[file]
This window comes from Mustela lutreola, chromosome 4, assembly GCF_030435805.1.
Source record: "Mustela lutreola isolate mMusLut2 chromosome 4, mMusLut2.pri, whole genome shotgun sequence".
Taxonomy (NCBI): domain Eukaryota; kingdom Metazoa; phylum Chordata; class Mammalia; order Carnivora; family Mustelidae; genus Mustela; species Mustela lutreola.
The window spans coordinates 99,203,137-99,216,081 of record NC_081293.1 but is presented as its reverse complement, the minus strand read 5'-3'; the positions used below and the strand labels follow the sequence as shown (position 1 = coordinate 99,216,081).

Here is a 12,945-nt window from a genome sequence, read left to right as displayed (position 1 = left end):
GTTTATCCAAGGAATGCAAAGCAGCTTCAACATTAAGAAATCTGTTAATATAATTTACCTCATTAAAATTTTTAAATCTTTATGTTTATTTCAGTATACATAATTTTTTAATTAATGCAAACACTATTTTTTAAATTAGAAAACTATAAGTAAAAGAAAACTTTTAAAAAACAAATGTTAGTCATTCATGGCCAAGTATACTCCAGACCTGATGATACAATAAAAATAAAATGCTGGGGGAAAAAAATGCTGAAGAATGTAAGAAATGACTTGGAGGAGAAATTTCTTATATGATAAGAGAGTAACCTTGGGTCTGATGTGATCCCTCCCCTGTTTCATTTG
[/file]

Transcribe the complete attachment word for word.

This window comes from Mustela lutreola, chromosome 4, assembly GCF_030435805.1.
Source record: "Mustela lutreola isolate mMusLut2 chromosome 4, mMusLut2.pri, whole genome shotgun sequence".
Taxonomy (NCBI): domain Eukaryota; kingdom Metazoa; phylum Chordata; class Mammalia; order Carnivora; family Mustelidae; genus Mustela; species Mustela lutreola.
The window spans coordinates 99,203,137-99,216,081 of record NC_081293.1 but is presented as its reverse complement, the minus strand read 5'-3'; the positions used below and the strand labels follow the sequence as shown (position 1 = coordinate 99,216,081).

Here is a 12,945-nt window from a genome sequence, read left to right as displayed (position 1 = left end):
GTTTATCCAAGGAATGCAAAGCAGCTTCAACATTAAGAAATCTGTTAATATAATTTACCTCATTAAAATTTTTAAATCTTTATGTTTATTTCAGTATACATAATTTTTTAATTAATGCAAACACTATTTTTTAAATTAGAAAACTATAAGTAAAAGAAAACTTTTAAAAAACAAATGTTAGTCATTCATGGCCAAGTATACTCCAGACCTGATGATACAATAAAAATAAAATGCTGGGGGAAAAAAATGCTGAAGAATGTAAGAAATGACTTGGAGGAGAAATTTCTTATATGATAAGAGAGTAACCTTGGGTCTGATGTGATCCCTCCCCTGTTTCATTTG